[German]ACROS Security has ported its micropatch for the CVE-2020-0674 vulnerability in Internet Explorer to Windows 10. In addition, a test page has been set up where users can test whether the micropatch has closed the CVE-2020-0674 vulnerability in Internet Explorer.
The Internet Explorer vulnerability CVE-2020-0674
Microsoft has issued advisory ADV200001 on a 0-day vulnerability (CVE-2020-0674) in Internet Explorer on January 17, 2020. A memory corruption vulnerability exists in the scripting engine that is also used by Internet Explorer. When objects are executed by the Scripting Engine in Internet Explorer, memory overflows or corruption may occur. As a result, attackers can use prepared Web pages to corrupt IE's memory in such a way that remote code can be infiltrated and executed.
An attacker who successfully exploited the vulnerability would only be granted the same user rights as the current user. However, if the current user is logged on with administrative user rights, the attacker has the option of taking control of an affected system. An attacker could then install programs, display, change, or delete data, or create new accounts with full user rights. The vulnerability affects IE 9, 10, and 11, and affects virtually all versions of Windows (since Internet Explorer is included as a browser).
Windows 10 Bugs in February Update prevents patch
Microsoft has closed the vulnerability as of February 11, 2020, with the Internet Explorer security update KB4537767 for Windows 7/8.1 and various cumulative updates for Windows 10 (see also Internet Explorer Security Update KB4537767 (Feb. 2020) and Patchday Windows 10-Updates (February 11, 2020)).
However, some users cannot install the February 2020 cumulative update on Windows 10 V1903 and 1909. This is because the update causes users to be logged on with a temporary user profile. The system can no longer be used afterwards. If you cannot solve this problem, you have to block the security update – it is therefore protected when using Internet Explorer.
0patch solution for affected Windows 10 users
The vendor Acros Security had already released an 0patch solution to close the CVE-2020-0674 vulnerability before Microsoft released the security update. After reporting the problem of user profiles in conjunction with the cumulative updates for Windows 10 version 1903/1909, Acros Security responded.
In light of functional issues with latest Windows 10 v1903/v1909 cumulative update, and due to high risk of exploitation, we have ported our micropatch for CVE-2020-0674 to these Windows 10 versions to protect users who decided to delay application of this update. (PRO only) https://t.co/1sLcNqk9qi
— 0patch (@0patch) February 21, 2020
0patch has ported the micropatch for the CVE-2020-0674 vulnerability for Windows 10 version 1903 and version 1909. Windows 10 users who do not want to install a cumulative update of the above issues can put it on hold. Instead of the Microsoft update the micropatch is available for all 0patch subscribers (also Free subscription) to close the vulnerability. I reported about the patch for Windows 7 in the blog post 0patch: Fix for Internet Explorer 0-day vulnerability CVE-2020-0674.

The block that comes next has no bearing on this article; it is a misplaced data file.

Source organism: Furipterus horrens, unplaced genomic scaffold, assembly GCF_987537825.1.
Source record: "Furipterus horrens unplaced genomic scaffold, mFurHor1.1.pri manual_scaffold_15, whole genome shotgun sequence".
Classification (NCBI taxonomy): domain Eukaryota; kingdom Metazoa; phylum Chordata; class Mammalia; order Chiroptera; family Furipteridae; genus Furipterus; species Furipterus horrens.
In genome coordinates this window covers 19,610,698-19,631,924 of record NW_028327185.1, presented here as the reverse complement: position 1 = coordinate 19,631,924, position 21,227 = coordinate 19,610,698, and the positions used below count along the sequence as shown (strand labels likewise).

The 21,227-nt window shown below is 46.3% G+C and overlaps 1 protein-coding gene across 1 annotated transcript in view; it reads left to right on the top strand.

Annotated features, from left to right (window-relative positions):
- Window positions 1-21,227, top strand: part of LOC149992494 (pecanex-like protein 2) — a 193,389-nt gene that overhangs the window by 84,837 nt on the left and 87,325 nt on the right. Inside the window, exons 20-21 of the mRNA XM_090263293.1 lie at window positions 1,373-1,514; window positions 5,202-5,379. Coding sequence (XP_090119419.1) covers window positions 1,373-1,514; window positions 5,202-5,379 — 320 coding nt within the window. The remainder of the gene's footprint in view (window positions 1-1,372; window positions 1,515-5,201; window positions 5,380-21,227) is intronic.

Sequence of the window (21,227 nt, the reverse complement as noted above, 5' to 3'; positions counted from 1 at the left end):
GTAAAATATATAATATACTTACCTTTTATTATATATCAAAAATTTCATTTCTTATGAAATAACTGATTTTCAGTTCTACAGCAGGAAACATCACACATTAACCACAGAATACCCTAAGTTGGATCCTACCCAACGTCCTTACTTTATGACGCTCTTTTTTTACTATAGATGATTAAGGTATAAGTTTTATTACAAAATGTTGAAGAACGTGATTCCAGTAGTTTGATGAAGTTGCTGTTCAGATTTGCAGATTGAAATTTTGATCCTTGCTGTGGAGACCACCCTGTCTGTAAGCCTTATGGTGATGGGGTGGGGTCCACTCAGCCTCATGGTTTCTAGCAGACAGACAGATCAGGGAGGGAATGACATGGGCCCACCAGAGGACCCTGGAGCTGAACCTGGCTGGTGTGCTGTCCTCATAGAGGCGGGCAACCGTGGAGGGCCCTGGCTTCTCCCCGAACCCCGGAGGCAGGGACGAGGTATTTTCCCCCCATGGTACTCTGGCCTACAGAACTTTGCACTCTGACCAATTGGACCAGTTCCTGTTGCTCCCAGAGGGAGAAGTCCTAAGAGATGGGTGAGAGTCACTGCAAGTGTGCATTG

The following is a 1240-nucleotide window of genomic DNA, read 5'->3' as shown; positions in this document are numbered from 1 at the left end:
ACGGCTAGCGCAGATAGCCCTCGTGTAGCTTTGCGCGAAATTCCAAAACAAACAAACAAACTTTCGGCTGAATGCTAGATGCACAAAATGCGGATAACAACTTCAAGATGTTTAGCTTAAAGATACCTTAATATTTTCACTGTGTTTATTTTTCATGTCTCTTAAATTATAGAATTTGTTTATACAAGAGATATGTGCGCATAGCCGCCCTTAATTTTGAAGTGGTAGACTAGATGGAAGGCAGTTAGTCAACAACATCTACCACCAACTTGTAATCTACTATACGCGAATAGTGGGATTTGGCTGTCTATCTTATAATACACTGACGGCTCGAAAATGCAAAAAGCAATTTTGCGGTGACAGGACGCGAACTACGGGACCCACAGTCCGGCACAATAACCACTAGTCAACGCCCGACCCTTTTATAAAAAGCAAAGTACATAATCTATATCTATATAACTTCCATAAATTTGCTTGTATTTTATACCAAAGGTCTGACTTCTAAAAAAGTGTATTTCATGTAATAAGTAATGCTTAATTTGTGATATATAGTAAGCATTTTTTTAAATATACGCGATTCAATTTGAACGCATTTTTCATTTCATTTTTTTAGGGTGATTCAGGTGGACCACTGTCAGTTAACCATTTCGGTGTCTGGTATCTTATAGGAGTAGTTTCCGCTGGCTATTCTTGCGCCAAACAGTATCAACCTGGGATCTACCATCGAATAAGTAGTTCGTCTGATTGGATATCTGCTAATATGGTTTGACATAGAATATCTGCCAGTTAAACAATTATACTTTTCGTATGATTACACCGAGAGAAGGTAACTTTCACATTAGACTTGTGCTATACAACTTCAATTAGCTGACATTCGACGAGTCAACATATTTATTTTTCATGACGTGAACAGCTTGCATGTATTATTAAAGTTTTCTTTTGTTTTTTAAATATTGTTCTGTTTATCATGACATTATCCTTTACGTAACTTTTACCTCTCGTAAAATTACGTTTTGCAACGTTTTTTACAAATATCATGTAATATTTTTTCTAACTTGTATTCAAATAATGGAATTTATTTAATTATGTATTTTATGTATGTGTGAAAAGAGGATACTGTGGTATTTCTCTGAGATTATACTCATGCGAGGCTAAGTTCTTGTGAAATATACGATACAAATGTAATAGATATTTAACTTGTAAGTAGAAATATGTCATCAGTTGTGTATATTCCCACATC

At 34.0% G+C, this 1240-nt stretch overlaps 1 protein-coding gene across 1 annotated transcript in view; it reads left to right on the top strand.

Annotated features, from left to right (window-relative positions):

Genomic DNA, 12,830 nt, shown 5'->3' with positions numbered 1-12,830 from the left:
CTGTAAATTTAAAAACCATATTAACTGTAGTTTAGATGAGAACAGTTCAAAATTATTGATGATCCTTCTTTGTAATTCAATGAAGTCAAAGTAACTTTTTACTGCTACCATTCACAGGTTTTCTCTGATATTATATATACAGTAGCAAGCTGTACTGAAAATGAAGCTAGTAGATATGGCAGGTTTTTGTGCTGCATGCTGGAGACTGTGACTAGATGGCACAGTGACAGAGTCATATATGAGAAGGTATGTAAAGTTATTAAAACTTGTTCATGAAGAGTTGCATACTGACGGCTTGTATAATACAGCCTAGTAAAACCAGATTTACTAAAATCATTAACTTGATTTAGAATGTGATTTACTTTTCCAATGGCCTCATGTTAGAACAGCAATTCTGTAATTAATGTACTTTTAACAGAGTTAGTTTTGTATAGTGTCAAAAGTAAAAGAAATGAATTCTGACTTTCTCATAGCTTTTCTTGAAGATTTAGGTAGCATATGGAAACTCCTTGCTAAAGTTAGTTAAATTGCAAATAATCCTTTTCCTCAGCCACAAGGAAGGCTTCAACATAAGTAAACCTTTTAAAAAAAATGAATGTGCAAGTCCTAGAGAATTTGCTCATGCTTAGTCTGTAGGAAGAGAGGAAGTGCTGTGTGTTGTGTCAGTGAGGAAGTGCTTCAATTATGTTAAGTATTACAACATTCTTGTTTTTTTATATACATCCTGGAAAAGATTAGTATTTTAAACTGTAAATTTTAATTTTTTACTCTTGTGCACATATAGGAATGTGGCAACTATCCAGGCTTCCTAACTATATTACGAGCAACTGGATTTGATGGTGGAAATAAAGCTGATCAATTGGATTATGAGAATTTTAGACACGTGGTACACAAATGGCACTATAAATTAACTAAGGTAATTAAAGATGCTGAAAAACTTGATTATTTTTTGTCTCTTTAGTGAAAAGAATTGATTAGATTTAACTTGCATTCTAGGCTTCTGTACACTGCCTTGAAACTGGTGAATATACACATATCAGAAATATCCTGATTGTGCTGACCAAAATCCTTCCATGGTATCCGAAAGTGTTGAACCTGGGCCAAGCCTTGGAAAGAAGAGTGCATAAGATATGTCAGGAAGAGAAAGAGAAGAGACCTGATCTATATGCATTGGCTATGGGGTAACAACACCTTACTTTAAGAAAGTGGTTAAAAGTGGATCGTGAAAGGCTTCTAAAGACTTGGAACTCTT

If Windows Servers are affected by the above issue: Kaspersky states on this page that they are protected by Kaspersky Security 10.x against the CVE-2020-0674 vulnerability.
0patch has set up an IE test page
To test whether Internet Explorer on a system is protected by the 0patch micropatch, people have set up a test page.
We also set up a test web page for our users to check if micropatch for CVE-2020-0674 is properly getting applied on their computers. Note: must visit with IE11 on Windows 7, Server 2008 R2 or Windows 10 v1903/v1909. https://t.co/NenaYm8HKg
— 0patch (@0patch) February 21, 2020
If this is called up in Internet Explorer 11 under one of the mentioned operating systems, a display is shown with the information whether the browser is protected.
In the figure above, the test page reports that the micropatch is not present – which is correct. However, I installed the IE 11 security update from February 11, 2020 on the machine – so it is protected.
Additional Informationen about the IE 11 Test
After writing the article (it was night here in Europe) I asked Mitja Kolsek what they were testing and why the IE 11 with ESU patch came back with the result shown above. Here is his answer:
Our test page executes a sort(sortfunction) function on an array [2,1,3] and checks the result: if the result is [3,2,1] then the sortfunction was used, which means our micropatch (which blocks this functionality) was not in place. If the result is [1,2,3], our micropatch did its job and prevented the use of sortfunction.
However, if you have February 2020 updates applied, it's safe to allow sort(sortfunction) to execute and our micropatch doesn't get applied.
This is explained in the text of the test page and we also added "(unless you visited this page on Windows with February 2020 or later updates applied)" to the "You're vulnerable" message to avoid confusion. I hope this clears it up?
Sounds logical and is logical. And in an addendum, he writes:
If we wanted to create a generic online test for CVE-2020-0674, we'd have to publish a POC (which would crash a vulnerable browser, but not a not-vulnerable one), but that would also help attackers and we want them to have to do the extra work. We have no ideas on how to make a generic test without effectively publishing a POC.
That too is logical for me and very easy to understand.
0patch: Fix for Internet Explorer 0-day vulnerability CVE-2020-0674
Internet Explorer Security Update KB4537767 (Feb. 2020)
Microsoft Security Update Summary (February 11, 2020)
Patchday Windows 10-Updates (February 11, 2020)
Patchday: Updates for Windows 7/8.1/Server (Feb. 11, 2020)
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